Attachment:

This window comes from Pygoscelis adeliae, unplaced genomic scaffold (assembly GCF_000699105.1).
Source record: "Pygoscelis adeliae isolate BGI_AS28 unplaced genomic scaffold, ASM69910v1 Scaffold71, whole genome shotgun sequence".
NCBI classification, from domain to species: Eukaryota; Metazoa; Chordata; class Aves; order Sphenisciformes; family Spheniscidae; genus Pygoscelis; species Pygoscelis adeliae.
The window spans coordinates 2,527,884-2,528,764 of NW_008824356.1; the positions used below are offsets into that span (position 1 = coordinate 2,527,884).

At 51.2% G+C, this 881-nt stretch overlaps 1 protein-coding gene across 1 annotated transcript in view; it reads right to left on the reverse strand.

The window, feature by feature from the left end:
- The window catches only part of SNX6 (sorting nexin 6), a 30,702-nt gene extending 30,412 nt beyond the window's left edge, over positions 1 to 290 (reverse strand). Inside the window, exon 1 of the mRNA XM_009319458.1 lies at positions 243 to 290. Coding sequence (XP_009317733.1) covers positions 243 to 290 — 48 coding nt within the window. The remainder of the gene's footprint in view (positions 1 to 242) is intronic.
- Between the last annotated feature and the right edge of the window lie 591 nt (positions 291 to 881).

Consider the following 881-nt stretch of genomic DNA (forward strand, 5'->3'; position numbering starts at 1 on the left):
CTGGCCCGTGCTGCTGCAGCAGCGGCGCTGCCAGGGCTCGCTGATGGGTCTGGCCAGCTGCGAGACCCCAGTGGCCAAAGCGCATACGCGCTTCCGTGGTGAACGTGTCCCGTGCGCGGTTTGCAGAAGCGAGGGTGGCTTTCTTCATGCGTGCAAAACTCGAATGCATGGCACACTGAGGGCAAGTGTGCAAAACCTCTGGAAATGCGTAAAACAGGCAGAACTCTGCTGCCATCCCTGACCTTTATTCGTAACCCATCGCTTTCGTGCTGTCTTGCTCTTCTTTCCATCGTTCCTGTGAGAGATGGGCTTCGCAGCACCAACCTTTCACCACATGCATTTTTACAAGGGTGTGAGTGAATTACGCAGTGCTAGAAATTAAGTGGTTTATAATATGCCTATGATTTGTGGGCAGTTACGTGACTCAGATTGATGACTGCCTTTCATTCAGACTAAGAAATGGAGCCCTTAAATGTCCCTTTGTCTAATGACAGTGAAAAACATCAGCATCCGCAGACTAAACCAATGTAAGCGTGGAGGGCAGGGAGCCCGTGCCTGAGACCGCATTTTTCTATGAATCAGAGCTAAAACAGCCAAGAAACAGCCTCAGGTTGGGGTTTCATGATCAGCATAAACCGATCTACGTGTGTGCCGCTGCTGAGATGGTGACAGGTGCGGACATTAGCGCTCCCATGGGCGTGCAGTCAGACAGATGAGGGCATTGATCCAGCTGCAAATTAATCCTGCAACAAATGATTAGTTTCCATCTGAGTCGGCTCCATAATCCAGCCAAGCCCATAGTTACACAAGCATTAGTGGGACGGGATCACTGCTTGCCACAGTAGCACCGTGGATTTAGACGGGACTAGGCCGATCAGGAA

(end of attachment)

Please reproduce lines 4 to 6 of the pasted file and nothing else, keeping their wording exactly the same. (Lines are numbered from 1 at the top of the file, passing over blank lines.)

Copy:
The window spans coordinates 2,527,884-2,528,764 of NW_008824356.1; the positions used below are offsets into that span (position 1 = coordinate 2,527,884).

At 51.2% G+C, this 881-nt stretch overlaps 1 protein-coding gene across 1 annotated transcript in view; it reads right to left on the reverse strand.

The window, feature by feature from the left end: